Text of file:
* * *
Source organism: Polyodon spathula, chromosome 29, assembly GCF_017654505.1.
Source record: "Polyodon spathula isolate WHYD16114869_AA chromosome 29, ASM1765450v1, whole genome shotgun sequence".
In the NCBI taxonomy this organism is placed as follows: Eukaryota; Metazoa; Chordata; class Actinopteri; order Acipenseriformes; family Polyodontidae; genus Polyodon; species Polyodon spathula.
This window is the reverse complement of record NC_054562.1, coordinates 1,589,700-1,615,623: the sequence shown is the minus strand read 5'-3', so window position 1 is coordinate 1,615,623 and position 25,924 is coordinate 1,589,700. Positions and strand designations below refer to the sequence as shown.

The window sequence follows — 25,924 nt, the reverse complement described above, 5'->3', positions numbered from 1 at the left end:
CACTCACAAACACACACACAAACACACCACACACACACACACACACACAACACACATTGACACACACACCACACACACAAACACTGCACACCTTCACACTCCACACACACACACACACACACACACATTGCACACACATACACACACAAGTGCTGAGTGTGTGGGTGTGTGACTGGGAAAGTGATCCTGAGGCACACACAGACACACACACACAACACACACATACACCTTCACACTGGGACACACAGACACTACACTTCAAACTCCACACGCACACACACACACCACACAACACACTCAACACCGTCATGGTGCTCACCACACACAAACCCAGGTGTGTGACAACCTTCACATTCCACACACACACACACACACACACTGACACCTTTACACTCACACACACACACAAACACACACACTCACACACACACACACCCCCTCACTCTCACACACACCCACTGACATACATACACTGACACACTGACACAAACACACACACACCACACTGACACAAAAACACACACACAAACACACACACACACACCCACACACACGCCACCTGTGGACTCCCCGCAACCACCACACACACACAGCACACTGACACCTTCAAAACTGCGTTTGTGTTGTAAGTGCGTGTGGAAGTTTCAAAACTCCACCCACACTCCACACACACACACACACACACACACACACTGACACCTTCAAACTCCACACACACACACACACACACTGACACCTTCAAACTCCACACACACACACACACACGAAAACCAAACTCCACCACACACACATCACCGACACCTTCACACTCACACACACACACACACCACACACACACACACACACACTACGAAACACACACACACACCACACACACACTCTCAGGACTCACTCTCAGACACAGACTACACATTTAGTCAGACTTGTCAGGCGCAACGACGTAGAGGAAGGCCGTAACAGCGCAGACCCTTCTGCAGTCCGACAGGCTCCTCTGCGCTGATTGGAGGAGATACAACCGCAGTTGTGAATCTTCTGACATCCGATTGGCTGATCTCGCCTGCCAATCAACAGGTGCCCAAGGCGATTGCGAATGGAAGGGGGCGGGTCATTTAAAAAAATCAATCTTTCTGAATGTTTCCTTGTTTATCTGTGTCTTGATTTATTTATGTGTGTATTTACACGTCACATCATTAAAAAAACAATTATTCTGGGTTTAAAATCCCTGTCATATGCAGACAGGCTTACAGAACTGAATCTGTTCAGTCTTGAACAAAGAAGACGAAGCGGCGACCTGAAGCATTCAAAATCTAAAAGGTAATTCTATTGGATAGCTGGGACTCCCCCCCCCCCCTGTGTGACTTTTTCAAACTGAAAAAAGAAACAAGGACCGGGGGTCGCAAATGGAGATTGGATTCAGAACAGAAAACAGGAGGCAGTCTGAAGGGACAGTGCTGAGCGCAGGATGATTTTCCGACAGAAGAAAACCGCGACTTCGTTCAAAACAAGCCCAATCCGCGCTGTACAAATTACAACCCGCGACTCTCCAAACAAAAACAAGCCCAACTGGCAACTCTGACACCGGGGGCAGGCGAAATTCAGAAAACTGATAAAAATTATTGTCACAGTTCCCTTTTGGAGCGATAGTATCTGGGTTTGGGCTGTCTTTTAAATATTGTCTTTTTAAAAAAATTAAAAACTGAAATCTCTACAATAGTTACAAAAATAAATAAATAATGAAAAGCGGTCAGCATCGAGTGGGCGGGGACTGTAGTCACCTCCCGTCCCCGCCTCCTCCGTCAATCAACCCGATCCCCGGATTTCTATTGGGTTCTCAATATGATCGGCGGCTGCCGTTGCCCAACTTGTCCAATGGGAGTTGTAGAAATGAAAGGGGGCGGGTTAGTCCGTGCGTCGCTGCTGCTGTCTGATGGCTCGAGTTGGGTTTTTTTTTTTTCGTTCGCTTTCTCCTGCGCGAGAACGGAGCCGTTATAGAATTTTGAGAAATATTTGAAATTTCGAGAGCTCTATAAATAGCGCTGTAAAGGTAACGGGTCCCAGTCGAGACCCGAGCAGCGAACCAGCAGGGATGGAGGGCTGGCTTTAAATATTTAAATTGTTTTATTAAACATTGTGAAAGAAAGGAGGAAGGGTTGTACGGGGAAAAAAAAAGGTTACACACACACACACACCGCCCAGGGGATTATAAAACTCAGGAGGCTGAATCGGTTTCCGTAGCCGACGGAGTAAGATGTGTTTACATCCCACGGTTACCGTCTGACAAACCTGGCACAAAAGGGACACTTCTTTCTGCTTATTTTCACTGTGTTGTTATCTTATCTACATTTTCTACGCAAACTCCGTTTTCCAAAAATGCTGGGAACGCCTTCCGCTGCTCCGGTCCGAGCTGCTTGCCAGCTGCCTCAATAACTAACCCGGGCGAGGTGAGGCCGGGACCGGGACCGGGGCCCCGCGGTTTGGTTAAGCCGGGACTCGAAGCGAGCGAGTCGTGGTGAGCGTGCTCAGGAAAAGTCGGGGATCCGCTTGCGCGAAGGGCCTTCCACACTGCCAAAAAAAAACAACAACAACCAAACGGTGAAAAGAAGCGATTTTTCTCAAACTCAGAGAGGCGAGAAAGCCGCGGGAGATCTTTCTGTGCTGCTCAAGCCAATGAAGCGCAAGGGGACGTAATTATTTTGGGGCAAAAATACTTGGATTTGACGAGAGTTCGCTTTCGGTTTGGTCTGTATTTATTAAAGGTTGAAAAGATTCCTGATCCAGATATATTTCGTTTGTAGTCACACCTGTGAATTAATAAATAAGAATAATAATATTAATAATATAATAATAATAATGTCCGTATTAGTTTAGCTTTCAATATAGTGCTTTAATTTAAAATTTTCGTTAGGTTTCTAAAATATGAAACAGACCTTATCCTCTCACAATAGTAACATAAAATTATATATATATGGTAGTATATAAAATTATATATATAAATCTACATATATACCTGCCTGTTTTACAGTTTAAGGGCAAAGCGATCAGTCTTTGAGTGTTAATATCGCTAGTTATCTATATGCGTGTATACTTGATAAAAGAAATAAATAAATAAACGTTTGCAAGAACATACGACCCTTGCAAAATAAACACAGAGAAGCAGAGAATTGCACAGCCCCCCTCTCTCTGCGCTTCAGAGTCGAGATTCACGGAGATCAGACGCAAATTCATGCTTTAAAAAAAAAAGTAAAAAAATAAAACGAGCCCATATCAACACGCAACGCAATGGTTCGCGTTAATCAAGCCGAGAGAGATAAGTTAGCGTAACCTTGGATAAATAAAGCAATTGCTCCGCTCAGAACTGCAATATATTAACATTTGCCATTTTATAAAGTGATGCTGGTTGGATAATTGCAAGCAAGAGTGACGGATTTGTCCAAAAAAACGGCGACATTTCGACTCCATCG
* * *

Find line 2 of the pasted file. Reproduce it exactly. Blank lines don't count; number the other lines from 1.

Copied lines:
Source record: "Polyodon spathula isolate WHYD16114869_AA chromosome 29, ASM1765450v1, whole genome shotgun sequence".